XX Foundation Tutorial (V1.1)

David Moskowitz, President, Infoblazer LLC.

January 2006

© David Moskowitz, 2006. All Rights Reserved.

The XX foundation tutorial will create several variations of a simple “Hello World” servlet. The application will be, admittedly, very simple. However, the foundation framework should be able to handle any scenario that a typical servlet could handle. The advantage is the developer no longer has to worry about writing the servlet class, and can additionally take advantage of many additional feature of the framework. All the tutorials are running live on the XXframework.org web site. The complete source code for these tutorials are available on http://localhost/downloads.shtml.

Prior to the steps in this tutorial, the XX framework and related class libraries must be installed. Please see the installation document on the XX Framework web site further information.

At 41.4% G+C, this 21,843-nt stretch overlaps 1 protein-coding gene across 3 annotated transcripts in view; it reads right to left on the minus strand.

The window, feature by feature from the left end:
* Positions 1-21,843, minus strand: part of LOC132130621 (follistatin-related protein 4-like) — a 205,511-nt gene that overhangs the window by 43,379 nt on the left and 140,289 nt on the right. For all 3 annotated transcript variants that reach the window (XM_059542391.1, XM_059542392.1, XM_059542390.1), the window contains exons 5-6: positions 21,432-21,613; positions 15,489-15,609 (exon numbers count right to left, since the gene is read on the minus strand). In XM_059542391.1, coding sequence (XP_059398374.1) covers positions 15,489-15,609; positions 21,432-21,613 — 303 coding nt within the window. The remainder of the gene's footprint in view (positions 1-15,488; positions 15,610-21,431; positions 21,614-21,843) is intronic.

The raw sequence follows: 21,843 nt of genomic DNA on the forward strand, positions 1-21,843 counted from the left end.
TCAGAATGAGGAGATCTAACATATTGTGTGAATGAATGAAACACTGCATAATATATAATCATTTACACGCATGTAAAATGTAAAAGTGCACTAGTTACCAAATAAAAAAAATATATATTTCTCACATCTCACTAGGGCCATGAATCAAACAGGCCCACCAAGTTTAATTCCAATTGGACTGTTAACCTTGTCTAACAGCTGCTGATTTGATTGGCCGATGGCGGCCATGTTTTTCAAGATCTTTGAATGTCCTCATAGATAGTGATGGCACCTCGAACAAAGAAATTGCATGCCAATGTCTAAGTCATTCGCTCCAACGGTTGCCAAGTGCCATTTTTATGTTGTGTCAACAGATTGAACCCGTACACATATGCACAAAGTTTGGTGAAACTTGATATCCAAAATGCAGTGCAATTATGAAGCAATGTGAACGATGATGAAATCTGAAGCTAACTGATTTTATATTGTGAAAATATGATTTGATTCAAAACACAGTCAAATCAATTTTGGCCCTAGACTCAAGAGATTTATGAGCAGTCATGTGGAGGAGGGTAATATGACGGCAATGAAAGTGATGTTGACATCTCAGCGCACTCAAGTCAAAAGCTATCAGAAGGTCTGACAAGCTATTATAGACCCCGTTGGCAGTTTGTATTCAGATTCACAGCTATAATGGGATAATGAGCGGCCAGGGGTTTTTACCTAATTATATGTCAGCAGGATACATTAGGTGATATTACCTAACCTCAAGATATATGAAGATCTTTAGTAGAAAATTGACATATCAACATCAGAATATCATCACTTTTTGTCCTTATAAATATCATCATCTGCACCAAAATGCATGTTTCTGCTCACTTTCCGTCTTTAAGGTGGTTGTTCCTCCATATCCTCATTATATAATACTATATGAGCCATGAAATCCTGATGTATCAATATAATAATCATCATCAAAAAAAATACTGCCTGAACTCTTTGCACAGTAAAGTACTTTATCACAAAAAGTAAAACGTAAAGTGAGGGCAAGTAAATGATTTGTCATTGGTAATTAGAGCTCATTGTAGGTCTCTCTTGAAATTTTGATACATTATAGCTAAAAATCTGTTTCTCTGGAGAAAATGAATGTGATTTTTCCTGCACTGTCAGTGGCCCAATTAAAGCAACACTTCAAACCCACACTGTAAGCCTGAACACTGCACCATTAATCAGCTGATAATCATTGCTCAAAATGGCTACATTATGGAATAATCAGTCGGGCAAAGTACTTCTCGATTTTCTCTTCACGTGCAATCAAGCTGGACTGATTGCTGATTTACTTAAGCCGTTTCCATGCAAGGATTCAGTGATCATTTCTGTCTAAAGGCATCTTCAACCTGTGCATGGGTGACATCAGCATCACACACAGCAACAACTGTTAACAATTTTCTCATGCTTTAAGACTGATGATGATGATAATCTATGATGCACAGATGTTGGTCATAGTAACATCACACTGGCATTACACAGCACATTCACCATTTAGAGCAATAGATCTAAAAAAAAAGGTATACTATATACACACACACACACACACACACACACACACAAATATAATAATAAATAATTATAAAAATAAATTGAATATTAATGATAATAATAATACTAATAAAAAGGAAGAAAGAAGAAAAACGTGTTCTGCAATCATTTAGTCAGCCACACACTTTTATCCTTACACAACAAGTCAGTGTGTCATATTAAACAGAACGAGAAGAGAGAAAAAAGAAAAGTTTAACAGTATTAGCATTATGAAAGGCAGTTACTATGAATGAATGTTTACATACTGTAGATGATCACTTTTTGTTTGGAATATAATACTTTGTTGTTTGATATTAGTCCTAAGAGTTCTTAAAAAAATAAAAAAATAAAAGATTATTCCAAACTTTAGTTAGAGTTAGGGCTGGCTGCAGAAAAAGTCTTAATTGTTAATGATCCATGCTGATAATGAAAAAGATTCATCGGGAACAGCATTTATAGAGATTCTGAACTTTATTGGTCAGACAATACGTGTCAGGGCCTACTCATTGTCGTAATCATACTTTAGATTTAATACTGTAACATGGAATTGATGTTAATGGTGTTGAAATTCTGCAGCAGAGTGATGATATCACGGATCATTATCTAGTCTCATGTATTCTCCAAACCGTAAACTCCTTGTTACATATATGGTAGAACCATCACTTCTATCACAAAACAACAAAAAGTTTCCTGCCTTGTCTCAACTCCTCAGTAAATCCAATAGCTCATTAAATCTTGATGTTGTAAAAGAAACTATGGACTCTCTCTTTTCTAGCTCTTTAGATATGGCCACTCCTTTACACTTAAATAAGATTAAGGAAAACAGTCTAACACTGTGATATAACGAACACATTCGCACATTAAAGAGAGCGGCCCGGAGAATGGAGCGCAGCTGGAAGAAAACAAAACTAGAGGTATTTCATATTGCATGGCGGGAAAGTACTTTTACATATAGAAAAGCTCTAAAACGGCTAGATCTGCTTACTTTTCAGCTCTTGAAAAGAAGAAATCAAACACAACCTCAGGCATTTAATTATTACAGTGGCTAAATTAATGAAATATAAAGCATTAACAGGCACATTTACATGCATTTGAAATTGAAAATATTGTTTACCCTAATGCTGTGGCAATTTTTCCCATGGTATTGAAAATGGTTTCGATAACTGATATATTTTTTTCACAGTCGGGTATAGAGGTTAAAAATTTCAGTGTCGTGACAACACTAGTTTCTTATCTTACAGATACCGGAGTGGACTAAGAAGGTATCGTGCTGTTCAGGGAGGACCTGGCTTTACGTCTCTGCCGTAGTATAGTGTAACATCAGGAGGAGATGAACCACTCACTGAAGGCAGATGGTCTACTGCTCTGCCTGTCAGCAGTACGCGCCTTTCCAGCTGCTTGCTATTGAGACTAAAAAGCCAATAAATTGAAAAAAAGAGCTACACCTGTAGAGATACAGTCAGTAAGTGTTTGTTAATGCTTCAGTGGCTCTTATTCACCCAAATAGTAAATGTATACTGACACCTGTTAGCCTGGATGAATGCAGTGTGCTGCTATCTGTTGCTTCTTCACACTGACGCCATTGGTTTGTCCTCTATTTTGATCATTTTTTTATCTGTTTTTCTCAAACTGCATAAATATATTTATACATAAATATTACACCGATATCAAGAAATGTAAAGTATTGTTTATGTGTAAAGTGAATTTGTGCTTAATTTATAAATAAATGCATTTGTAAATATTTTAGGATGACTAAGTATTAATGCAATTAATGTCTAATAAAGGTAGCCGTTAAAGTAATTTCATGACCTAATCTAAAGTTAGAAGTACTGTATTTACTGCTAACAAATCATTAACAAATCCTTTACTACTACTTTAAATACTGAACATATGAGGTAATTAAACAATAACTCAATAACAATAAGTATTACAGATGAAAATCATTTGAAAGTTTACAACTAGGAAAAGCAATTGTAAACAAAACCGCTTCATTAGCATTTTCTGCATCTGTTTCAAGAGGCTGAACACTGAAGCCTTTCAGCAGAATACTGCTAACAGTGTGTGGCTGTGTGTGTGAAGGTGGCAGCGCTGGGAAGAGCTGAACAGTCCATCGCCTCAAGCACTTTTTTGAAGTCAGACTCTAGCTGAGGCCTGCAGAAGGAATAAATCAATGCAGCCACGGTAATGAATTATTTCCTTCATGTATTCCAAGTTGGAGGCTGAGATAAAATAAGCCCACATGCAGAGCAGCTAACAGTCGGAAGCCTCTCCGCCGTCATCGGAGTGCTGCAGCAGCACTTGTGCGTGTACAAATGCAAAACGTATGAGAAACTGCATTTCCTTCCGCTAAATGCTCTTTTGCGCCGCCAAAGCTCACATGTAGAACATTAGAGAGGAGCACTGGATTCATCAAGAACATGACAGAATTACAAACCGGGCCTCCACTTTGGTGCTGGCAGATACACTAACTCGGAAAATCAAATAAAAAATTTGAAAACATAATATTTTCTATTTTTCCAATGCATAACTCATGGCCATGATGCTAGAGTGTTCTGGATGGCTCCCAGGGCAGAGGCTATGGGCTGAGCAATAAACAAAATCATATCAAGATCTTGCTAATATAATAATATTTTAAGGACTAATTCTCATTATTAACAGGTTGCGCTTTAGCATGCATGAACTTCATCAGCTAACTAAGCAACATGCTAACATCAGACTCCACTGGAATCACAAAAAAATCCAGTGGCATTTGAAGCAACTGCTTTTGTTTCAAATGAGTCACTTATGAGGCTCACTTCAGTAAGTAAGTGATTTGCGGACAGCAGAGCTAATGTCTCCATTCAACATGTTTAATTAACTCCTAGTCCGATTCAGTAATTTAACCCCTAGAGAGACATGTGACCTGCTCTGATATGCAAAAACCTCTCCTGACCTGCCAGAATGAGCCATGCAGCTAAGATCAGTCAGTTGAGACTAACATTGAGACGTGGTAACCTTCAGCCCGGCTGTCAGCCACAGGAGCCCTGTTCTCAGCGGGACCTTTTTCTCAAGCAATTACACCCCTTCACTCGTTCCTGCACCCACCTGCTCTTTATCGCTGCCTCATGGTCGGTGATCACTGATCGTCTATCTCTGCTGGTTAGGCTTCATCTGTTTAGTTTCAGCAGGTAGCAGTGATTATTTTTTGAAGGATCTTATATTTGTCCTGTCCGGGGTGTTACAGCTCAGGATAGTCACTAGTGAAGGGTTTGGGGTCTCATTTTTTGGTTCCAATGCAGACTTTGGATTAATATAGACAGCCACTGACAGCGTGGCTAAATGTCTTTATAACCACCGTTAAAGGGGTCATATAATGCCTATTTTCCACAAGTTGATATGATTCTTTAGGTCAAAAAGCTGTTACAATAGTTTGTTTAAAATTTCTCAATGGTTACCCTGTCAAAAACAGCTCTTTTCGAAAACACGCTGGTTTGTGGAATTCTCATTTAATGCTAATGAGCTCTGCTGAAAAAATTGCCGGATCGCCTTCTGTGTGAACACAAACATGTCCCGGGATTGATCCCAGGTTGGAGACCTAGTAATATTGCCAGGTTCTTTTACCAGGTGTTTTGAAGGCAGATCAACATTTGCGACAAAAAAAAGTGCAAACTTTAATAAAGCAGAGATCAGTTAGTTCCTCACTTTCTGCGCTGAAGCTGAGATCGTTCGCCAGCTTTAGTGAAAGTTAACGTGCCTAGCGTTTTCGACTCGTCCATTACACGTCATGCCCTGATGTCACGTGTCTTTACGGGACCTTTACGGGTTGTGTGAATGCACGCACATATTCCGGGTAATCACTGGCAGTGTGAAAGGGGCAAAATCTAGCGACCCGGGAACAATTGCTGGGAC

Hello World

This application will display the famous “Hello World” message to the screen. The hello world text will be generated directly from the XX (Java) implementation class.

Step1 – Add a web servlet to web.xml

Here we add the following new servlet element

<servlet>

<servlet-name>HelloWorld</servlet-name>

<servlet-class>org.xxframework.Base</servlet-class>

<init-param>

<param-name>configFile</param-name>

<param-value>HelloWorld.xml</param-value>

</init-param>

</servlet>

We also need a servlet mapping element in web.xml

<servlet-mapping>

<servlet-name>HelloWorld</servlet-name>

<url-pattern>/HelloWorld</url-pattern>

</servlet-mapping>

In addition, XX requires the following environment variable in the web.xml file as well. This variable needs to be set only once for the entire web.xml file. All servlets will inherit this value. The entry value should specify the absolute path of the application’s XML directory, usually immediately below the WEB-INF directory.

<env-entry>

<env-entry-name>xmlpath</env-entry-name>

<env-entry-value>C:projectsXXFrameworkDotOrgWebRootWEB-INFxml</env-entry-value>

<env-entry-type>java.lang.String</env-entry-type>

</env-entry>

Step 2- Create the XX Config File